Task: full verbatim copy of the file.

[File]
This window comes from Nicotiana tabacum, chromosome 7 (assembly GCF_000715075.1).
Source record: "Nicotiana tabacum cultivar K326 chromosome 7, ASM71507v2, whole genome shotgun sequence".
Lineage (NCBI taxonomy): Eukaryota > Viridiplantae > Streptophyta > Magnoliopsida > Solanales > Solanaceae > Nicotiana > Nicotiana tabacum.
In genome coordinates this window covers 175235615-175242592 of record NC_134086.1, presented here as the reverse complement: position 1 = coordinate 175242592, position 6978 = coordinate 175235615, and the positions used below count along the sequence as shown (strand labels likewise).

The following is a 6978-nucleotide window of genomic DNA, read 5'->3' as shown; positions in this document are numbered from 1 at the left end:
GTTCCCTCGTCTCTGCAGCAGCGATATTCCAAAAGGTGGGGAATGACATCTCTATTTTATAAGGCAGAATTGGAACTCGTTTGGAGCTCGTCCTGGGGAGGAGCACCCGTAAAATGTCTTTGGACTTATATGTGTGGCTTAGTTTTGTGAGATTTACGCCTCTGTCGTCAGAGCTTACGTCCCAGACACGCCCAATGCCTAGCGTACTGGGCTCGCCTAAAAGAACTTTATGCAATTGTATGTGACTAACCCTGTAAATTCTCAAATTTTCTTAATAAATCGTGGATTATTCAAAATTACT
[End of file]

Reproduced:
This window comes from Nicotiana tabacum, chromosome 7 (assembly GCF_000715075.1).
Source record: "Nicotiana tabacum cultivar K326 chromosome 7, ASM71507v2, whole genome shotgun sequence".
Lineage (NCBI taxonomy): Eukaryota > Viridiplantae > Streptophyta > Magnoliopsida > Solanales > Solanaceae > Nicotiana > Nicotiana tabacum.
In genome coordinates this window covers 175235615-175242592 of record NC_134086.1, presented here as the reverse complement: position 1 = coordinate 175242592, position 6978 = coordinate 175235615, and the positions used below count along the sequence as shown (strand labels likewise).

The following is a 6978-nucleotide window of genomic DNA, read 5'->3' as shown; positions in this document are numbered from 1 at the left end:
GTTCCCTCGTCTCTGCAGCAGCGATATTCCAAAAGGTGGGGAATGACATCTCTATTTTATAAGGCAGAATTGGAACTCGTTTGGAGCTCGTCCTGGGGAGGAGCACCCGTAAAATGTCTTTGGACTTATATGTGTGGCTTAGTTTTGTGAGATTTACGCCTCTGTCGTCAGAGCTTACGTCCCAGACACGCCCAATGCCTAGCGTACTGGGCTCGCCTAAAAGAACTTTATGCAATTGTATGTGACTAACCCTGTAAATTCTCAAATTTTCTTAATAAATCGTGGATTATTCAAAATTACT